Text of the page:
Moms and dads both can take parental leave in the majority of countries around the world, and researchers have found in places that men take parental leave that the dads become less sexist. Turns out when dads are the primary caregiver for their children learn more about the gendered roles our society place on people. As dads get exposed to the realities of childrearing and other classic domestic duties they get more understanding. So if you’re thinking about becoming a parent make sure to take as much time as possible to be with your little one.
Research shows that sexist attitudes are deeply ingrained, with adverse consequences in the socioeconomic and political sphere. We argue that parental leave for fathers—a policy reform that disrupts traditional gender roles and promotes less stereotypical ones—has the power to decrease attitudinal gender bias. Contrasting the attitudes of new parents who were (and were not) directly affected by a real-world policy reform that tripled the amount of fathers’ leave, we provide causal evidence that the reform increased gender-egalitarian views in the socioeconomic and political domains among mothers and fathers, and raised support for pro-female policies that potentially displace men among mothers. In contrast, informational, indirect exposure to the reform among the general public produced no attitudinal change. These results show that direct exposure to progressive social policy can weaken sexist attitudes, providing governments with a practical and effective tool to reduce harmful biases.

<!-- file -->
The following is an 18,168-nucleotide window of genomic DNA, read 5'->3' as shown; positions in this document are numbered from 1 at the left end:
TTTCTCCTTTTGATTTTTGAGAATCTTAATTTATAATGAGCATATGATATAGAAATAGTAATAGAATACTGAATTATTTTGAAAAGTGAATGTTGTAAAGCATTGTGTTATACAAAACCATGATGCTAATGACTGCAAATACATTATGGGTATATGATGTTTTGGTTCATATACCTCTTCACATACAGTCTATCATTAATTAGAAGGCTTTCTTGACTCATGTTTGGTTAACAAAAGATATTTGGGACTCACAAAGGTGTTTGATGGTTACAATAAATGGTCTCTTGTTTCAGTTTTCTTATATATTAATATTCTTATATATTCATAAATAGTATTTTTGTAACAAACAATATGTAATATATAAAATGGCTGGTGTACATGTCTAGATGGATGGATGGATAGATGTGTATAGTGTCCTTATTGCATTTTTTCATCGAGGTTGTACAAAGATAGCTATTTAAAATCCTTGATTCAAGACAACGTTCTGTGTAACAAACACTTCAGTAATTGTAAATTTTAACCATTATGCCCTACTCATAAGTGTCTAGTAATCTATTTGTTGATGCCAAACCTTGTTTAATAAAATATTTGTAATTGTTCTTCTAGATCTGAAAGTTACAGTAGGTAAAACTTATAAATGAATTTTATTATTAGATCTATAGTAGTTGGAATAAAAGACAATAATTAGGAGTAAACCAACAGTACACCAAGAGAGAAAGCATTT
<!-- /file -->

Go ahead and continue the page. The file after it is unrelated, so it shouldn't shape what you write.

Raising kids is a challenge, raising kids that are conscientious and caring is even harder. From new research it’s clear that taking kids to enjoy art will help them care more about the world around them and make them more generous. Art helps people of all ages experience awe and that’s the key to success. Awe can come from many things, but art is a good pathway and it’s easy to take kids to your local gallery.
To figure this out, the research team asked 159 volunteers aged 8 to 13 to watch short movie clips. Some of these clips were neutral, others cheerful, and others awe-inspiring. The researchers then asked the kids to determine how many items in a list of foods should be donated to a food drive for needy families. Alternately, the kids were given the option of donating their reward for participating in the study–a ticket to a local art museum–to a refugee family.
“Children who watched the awe-inspiring video chose to count 50 percent more items for the food drive than children who watched the joy-inspiring clip and more than twice as many items as children who watched the neutral clip. Children in the awe-inspiring condition were also 2 to 3 times more likely to donate their museum tickets than children in the joyful or neutral conditions,” reports the Association for Psychological Science blog.
Unions fought hard for a five day work week and now we need to fight for a four day work week. A global study of people who get a three day weekend from their job have better health and are happier. This is quite unsurprising to anyone who has enjoyed a three day weekend. For workplaces that have made shift to a four day work week they have also noticed an uptick in productivity. What are we waiting for?
“When people go on holiday, they’re changing their everyday responsibilities because they’re not locked down to their normal schedule,” Dr Ferguson says.
“In this study, we found that movement patterns changed for the better when on holiday, with increased physical activity and decreased sedentary behaviour observed across the board.